Cell‐Cell Interaction Promotes Rat Marrow Stromal Cell Differentiation Into Endothelial Cell via Activation of TACE/TNF-α Signaling
Abstract:Marrow stromal cells (MSCs) are capable of differentiating into various cell types including endothelial cells. Microenvironment is important in cell fate determination. Tumor necrosis factor-α converting enzyme (TACE), a well-characterized “sheddase,” participates in the differentiation process of multiple lineages by the proteolytic release of membrane-bound proteins such as tumor necrosis factor-α (TNF-α). We investigated the endothelial differentiation of MSCs under two coculture conditions: 1) direct MSCs-rat brain microvascular endothelial cells (rBMECs) contact coculture; and 2) indirect coculture of MSCs and rBMECs. Also, we examined the role of TACE/TNF-α signaling in the process of differentiation under direct coculture condition. We found that endothelial differentiation of MSCs was substantially enhanced in MSCs-rBMECs direct contact coculture, but not in indirect transwell coculture condition. Transcript levels of TACE and TNF-α as well as TACE protein expression were significantly upregulated in direct, but not in indirect, coculture condition. Addition of human recombinant TACE promoted gene expression of endothelial specific markers including vWF, CD31, VE-cadherin, Flk-1, and Flt-1 in the differentiating MSCs. Furthermore, inhibition of TACE with TAPI-2 or inhibition of TNF-α with Etanercept attenuated endothelial differentiation of MSCs in the direct coculture condition. We demonstrated for the first time that direct MSCs-rBMECs interaction stimulated the endothelial differentiation of MSCs via TACE/TNFα signaling.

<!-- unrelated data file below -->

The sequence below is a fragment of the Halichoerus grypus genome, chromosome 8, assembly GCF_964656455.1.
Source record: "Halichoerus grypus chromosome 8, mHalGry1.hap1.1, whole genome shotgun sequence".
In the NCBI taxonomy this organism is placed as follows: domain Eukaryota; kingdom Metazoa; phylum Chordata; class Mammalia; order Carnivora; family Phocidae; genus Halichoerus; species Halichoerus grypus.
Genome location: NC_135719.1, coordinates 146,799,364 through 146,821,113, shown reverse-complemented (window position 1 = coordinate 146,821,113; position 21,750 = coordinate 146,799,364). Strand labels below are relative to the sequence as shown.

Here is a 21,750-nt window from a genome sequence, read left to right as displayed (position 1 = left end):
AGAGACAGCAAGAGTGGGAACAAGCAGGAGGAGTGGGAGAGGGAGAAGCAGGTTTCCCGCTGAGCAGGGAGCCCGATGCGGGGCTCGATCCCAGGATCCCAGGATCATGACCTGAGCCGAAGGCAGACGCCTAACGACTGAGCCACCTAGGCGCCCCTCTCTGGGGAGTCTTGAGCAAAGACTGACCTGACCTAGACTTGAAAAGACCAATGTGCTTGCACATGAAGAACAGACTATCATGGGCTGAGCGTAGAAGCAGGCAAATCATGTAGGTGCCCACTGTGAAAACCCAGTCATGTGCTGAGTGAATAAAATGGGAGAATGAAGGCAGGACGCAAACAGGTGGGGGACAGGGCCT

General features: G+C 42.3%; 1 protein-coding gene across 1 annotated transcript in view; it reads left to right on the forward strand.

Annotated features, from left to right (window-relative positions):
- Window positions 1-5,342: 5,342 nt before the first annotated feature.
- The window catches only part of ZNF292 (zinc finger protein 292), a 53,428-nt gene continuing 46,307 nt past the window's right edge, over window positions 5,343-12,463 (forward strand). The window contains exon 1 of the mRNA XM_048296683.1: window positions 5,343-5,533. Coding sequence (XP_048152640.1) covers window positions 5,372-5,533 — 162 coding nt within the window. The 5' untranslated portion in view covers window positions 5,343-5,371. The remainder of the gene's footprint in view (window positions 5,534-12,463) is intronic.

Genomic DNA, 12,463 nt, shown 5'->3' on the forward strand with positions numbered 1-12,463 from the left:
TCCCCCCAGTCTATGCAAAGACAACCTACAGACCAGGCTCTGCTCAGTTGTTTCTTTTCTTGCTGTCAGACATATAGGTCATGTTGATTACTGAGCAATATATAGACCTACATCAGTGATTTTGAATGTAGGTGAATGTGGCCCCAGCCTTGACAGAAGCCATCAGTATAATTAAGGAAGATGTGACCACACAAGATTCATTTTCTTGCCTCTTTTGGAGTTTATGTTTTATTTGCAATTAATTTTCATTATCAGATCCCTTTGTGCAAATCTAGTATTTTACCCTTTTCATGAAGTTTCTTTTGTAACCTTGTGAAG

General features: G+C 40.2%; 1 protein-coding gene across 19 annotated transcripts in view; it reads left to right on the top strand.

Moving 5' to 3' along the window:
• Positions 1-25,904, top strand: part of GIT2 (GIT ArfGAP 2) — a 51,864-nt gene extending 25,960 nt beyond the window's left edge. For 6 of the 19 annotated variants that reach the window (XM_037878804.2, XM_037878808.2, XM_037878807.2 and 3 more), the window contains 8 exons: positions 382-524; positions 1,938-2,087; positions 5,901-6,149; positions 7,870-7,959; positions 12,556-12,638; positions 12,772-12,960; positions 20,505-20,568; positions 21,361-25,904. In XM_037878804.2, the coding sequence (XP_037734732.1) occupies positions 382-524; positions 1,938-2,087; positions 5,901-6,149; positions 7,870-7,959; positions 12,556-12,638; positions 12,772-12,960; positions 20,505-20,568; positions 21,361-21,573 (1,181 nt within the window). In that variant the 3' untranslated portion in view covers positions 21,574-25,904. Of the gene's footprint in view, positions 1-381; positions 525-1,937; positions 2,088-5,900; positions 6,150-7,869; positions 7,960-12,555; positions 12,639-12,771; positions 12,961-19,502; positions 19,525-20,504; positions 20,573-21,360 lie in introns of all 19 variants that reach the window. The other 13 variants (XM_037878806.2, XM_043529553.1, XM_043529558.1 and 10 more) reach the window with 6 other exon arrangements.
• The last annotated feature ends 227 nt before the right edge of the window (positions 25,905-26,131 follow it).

Document Type: Research Article
Publication date: 2010-01-01
More about this publication?
- Cell Transplantation publishes original, peer-reviewed research and review articles on the subject of cell transplantation and its application to human diseases. To ensure high-quality contributions from all areas of transplantation, separate section editors and editorial boards have been established. Articles deal with a wide range of topics including physiological, medical, preclinical, tissue engineering, and device-oriented aspects of transplantation of nervous system, endocrine, growth factor-secreting, bone marrow, epithelial, endothelial, and genetically engineered cells, among others. Basic clinical studies and immunological research papers are also featured. To provide complete coverage of this revolutionary field, Cell Transplantation will report on relevant technological advances, and ethical and regulatory considerations of cell transplants. Cell Transplantation is now an Open Access journal starting with volume 18 in 2009, and therefore there will be an inexpensive publication charge, which is dependent on the number of pages, in addition to the charge for color figures. This will allow work to be disseminated to a wider audience and also entitle the corresponding author to a free PDF, as well as prepublication of an unedited version of the manuscript.